Dear m.d.s.p.,

I would like to bring into discussion the use of certificate/public key pinning 
and the impacts on the 5-days period for certificate revocation according to BR 

Recently, we (Multicert) had to rollout a general certificate replacement due 
to the serial number entropy issue. Some of the most troubled cases to replace 
the certificates were customers doing certificate pinning on mobile apps. 
Changing the certificate in these cases required configuration changes in the 
code base, rebuild app, QA testing, submission to App stores, call for 
expedited review of each App store, wait for review to be completed and only 
then the new app version is made available for installation by end users (which 
is turn are required to update the app the soonest).

Meeting the 5-days deadline with this sort of process is “challenging”, at best.

A first approach is to move from certificate pinning to public key pinning 
(PKP). This prevents the need to update the app in many of the certificate 
replacement operations, where the public key is reused and the certificate can 
be replaced transparently to the app (generically, an “User Agent” doing PKP).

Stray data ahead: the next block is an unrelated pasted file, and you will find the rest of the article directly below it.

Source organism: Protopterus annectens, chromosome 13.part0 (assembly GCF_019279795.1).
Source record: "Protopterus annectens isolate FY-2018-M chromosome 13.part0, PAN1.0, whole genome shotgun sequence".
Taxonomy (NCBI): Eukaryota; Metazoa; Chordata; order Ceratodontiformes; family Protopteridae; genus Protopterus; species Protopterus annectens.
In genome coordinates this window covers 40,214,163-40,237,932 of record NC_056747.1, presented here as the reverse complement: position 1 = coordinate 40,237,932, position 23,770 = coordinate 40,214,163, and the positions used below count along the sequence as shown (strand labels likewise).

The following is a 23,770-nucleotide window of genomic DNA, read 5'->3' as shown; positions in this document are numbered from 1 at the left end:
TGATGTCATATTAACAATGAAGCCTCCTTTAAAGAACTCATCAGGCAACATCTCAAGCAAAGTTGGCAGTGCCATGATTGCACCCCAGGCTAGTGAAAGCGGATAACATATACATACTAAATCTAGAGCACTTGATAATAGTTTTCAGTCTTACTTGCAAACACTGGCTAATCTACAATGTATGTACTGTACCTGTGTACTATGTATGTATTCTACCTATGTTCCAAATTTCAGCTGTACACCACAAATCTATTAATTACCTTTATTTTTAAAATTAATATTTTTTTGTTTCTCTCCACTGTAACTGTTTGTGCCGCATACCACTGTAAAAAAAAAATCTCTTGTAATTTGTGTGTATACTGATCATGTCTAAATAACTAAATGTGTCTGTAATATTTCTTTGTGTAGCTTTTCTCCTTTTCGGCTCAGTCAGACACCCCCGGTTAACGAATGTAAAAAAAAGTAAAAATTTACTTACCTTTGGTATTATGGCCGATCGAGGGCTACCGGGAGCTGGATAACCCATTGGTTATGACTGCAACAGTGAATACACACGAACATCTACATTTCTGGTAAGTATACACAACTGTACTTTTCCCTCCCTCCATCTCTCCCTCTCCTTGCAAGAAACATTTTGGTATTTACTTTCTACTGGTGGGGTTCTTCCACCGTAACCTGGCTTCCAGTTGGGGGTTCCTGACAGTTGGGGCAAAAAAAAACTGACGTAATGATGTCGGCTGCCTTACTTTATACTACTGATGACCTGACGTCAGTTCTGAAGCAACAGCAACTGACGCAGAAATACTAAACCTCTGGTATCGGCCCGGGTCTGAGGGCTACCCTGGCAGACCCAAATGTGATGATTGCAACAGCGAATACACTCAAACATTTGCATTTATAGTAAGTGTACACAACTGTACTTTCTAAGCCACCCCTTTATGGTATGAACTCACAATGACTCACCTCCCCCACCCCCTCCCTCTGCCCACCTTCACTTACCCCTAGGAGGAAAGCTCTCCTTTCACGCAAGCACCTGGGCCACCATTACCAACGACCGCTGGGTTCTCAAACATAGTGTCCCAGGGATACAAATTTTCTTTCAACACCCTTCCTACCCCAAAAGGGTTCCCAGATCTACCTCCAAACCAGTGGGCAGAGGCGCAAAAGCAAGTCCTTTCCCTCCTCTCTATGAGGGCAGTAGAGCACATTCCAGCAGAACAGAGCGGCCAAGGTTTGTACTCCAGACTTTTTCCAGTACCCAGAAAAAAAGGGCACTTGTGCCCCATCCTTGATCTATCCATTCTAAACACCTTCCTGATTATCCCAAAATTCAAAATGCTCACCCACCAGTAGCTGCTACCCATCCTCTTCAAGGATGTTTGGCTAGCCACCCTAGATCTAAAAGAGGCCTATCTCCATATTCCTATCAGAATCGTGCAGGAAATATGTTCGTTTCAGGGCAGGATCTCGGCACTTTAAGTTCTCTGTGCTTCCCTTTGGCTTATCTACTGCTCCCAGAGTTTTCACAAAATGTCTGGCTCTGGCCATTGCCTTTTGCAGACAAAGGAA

However, in the event of a serious security incident that requires re-key (such 
as key compromise), the certificate must be revoked in less than 24 hours (for 
the benefit of everyone – subscriber, relying parties, issuing CA, etc). It’s 
virtually impossible to release a new app version within this timeframe. And 
this, I think, make a very strong point against the use of PKI.

On the other side, PKP is a simple yet powerful and effective technique to 
protect against MITM and other attacks. It seems to be widely used in apps with 
advanced threat models (mobile banking, sensitive personal information, etc) 
and there are many frameworks available (including native support in Android 
via Network Security Configuration [1]).

There are several possible mitigation actions, such as pinning more than one 
public key to have more than one certificate to quickly rollover in case of a 
revocation. Even then, it is very likely that all the redundant key pairs were 
generated and maintained by the same systems and procedures, and thus all of 
them will become effectively compromised.

Ultimately, it may become common practice that 1) PKP frameworks are set to 
bypass revocation checks or 2) PKP is done with private certificates (homemade, 
self-signed, managed ad-hoc with no CRL/OCSP services). Does any of this leads 
to a safer Internet?

I don’t expect this thread to end up into an absolute conclusion advocating for 
or against, but opening it to discussion and contributions may help to document 
possible strategies, mitigations, alternatives, pros & cons, and hopefully 
provide guidance for an educated decision.

Best regards,

Nuno Ponte
Multicert SA



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